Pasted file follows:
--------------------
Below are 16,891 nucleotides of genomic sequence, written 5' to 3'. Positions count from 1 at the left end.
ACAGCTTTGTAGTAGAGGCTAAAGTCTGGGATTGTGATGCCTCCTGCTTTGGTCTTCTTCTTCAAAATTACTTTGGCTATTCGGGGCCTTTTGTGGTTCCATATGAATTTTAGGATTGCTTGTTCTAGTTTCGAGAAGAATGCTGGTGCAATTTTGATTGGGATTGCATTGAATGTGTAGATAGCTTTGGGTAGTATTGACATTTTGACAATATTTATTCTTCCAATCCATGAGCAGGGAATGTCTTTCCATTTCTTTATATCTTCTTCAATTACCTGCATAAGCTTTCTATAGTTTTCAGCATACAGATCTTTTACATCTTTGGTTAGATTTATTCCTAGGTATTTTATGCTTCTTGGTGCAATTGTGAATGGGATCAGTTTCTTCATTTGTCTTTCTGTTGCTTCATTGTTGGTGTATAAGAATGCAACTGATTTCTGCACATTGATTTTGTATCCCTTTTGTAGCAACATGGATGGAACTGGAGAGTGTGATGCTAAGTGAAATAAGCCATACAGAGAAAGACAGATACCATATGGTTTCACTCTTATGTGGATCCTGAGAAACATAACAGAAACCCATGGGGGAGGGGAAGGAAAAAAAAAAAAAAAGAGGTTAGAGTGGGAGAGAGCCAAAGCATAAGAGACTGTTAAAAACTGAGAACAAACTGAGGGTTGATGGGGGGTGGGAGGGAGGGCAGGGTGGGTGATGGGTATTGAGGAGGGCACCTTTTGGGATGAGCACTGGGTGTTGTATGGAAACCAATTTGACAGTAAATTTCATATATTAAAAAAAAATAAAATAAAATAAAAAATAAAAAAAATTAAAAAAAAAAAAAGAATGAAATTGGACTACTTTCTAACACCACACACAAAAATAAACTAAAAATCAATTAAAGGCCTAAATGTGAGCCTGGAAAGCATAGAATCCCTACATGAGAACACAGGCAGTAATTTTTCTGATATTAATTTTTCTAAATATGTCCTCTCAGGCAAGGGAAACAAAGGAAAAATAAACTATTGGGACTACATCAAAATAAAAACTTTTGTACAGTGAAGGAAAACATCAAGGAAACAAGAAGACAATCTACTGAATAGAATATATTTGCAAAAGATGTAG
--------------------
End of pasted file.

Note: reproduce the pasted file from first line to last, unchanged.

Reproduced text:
Below are 16,891 nucleotides of genomic sequence, written 5' to 3'. Positions count from 1 at the left end.
ACAGCTTTGTAGTAGAGGCTAAAGTCTGGGATTGTGATGCCTCCTGCTTTGGTCTTCTTCTTCAAAATTACTTTGGCTATTCGGGGCCTTTTGTGGTTCCATATGAATTTTAGGATTGCTTGTTCTAGTTTCGAGAAGAATGCTGGTGCAATTTTGATTGGGATTGCATTGAATGTGTAGATAGCTTTGGGTAGTATTGACATTTTGACAATATTTATTCTTCCAATCCATGAGCAGGGAATGTCTTTCCATTTCTTTATATCTTCTTCAATTACCTGCATAAGCTTTCTATAGTTTTCAGCATACAGATCTTTTACATCTTTGGTTAGATTTATTCCTAGGTATTTTATGCTTCTTGGTGCAATTGTGAATGGGATCAGTTTCTTCATTTGTCTTTCTGTTGCTTCATTGTTGGTGTATAAGAATGCAACTGATTTCTGCACATTGATTTTGTATCCCTTTTGTAGCAACATGGATGGAACTGGAGAGTGTGATGCTAAGTGAAATAAGCCATACAGAGAAAGACAGATACCATATGGTTTCACTCTTATGTGGATCCTGAGAAACATAACAGAAACCCATGGGGGAGGGGAAGGAAAAAAAAAAAAAAAGAGGTTAGAGTGGGAGAGAGCCAAAGCATAAGAGACTGTTAAAAACTGAGAACAAACTGAGGGTTGATGGGGGGTGGGAGGGAGGGCAGGGTGGGTGATGGGTATTGAGGAGGGCACCTTTTGGGATGAGCACTGGGTGTTGTATGGAAACCAATTTGACAGTAAATTTCATATATTAAAAAAAAATAAAATAAAATAAAAAATAAAAAAAATTAAAAAAAAAAAAAGAATGAAATTGGACTACTTTCTAACACCACACACAAAAATAAACTAAAAATCAATTAAAGGCCTAAATGTGAGCCTGGAAAGCATAGAATCCCTACATGAGAACACAGGCAGTAATTTTTCTGATATTAATTTTTCTAAATATGTCCTCTCAGGCAAGGGAAACAAAGGAAAAATAAACTATTGGGACTACATCAAAATAAAAACTTTTGTACAGTGAAGGAAAACATCAAGGAAACAAGAAGACAATCTACTGAATAGAATATATTTGCAAAAGATGTAG